With spring only around the corner, farmers are beginning their preparations before calving kicks off. Feeding adequate colostrum to the calf once he/she is born is the most important step in the calf rearing process.

Once born, at least 3L of colostrum should be fed and if colostrum is being stored, it is advisable to heat to 38° – before being fed.

While travelling around dairy farms, I have come across some of the many different ways farmers are using to efficiently heat and defrost colostrum.

It is important to note that colostrum should not be heated too quickly – or to above 38° – or else, some of the antibodies will be destroyed decreasing the quality of the colostrum.

The following are some of the innovative and efficient options I have come across.

This option (seen below) is more commonly used to heat milk for lambs; but in this scenario the farmer was using it to heat colostrum for calves.

The next option (seen below), otherwise known as a soup kettle, is usually seen in a kitchen or a shop; but in this case the farmer was using it as an effective way of heating colostrum for his calves.

The third option (seen below) – which is probably the most expensive of the three – is an effective way of heating colostrum but, also, for heating large volumes of milk.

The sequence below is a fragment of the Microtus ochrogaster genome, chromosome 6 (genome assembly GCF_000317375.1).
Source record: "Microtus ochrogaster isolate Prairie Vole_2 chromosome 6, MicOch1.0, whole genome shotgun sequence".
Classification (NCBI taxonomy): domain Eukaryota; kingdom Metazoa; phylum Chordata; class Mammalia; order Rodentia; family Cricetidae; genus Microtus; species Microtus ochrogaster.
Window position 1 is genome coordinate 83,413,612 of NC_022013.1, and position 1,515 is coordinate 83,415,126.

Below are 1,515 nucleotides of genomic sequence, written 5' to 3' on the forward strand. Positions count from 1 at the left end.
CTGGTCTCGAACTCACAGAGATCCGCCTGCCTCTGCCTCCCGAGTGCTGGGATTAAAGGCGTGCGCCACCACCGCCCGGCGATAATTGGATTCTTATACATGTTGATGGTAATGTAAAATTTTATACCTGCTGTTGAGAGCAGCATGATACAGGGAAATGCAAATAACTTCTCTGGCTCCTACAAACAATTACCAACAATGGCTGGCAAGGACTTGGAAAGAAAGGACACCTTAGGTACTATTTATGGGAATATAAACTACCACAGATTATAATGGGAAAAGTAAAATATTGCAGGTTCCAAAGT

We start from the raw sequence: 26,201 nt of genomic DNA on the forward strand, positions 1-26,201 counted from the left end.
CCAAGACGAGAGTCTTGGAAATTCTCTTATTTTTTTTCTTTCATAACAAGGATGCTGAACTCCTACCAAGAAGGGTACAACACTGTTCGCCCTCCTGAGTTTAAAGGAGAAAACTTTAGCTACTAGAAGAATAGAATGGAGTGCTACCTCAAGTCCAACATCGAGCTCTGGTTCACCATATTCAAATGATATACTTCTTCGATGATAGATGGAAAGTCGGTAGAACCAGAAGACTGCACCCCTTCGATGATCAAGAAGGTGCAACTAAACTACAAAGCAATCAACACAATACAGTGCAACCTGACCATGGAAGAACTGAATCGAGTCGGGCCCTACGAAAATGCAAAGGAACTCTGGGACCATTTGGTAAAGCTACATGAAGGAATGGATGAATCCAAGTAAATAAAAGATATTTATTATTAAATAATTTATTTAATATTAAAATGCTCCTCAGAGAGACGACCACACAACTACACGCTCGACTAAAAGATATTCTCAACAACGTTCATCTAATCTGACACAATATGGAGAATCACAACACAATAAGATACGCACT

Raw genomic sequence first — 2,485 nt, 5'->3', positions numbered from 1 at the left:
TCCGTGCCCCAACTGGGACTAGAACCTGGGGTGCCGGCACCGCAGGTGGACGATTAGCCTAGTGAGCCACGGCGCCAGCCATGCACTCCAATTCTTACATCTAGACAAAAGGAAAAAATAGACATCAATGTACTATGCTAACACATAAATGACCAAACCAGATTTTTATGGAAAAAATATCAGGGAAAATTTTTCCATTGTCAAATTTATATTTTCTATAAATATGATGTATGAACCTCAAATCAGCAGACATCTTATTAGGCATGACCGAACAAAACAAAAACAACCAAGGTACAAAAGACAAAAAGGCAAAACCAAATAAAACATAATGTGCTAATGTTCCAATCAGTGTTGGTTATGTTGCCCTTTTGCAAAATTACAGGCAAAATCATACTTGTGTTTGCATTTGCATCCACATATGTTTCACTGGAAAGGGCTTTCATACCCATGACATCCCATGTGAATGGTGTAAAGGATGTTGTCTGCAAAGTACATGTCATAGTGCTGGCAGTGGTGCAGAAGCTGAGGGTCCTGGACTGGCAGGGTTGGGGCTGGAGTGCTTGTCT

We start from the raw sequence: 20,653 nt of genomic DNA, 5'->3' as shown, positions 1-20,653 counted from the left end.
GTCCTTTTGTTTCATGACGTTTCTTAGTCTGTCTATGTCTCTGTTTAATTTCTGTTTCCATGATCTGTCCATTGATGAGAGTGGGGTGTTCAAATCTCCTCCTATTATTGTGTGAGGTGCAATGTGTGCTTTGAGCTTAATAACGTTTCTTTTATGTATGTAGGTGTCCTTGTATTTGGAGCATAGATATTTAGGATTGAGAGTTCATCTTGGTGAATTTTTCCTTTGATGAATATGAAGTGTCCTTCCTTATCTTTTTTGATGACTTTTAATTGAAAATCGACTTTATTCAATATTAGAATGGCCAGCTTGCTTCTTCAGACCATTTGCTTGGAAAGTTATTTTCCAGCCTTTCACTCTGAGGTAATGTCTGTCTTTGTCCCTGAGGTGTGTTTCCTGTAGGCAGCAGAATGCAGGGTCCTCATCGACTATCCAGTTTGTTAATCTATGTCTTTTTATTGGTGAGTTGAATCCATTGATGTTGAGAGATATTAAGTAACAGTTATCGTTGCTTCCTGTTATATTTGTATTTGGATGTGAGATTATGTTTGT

The milk is known to be heated extremely quickly with this option.

Image source: Glanbia Connect

Pooling colostrum is not advised for bio-security reasons; however, this is not always practiced on some farms.

If it is undertaken it is important to be aware of the risks and only pool good-quality colostrum. If Johnes disease is an issue on farm, it should not be carried out under any circumstances.

Defrosting colostrum

If colostrum is being frozen, only good-quality colostrum should be frozen and the date in which it was collected along with a quality reading should be clearly marked on the storage container/bag.

Colostrum should be defrosted using warm water – with a temperature below 50º. 

There are many different ways of storing colostrum. The most common way seen on dairy farms is usually using a 2L milk carton. Although this is a sufficient storage container, defrosting colostrum stored in this way can be time consuming.

The flat 4L aluminium pouch (seen below) was a different option I came across on a farm visit.

The farmer, who had this pouch, found it a quick and efficient way of defrosting colostrum – with the colostrum defrosting in a matter of minutes.

Another option is to store colostrum in resealable or zip-lock plastic bags. This way the colostrum can also be defrosted quickly – usually faster than when it is stored in plastic milk cartons.

Marking the volume of colostrum on the bag or other container is also useful. This allows you to take out exactly what is needed from the freezer without any colostrum being wasted.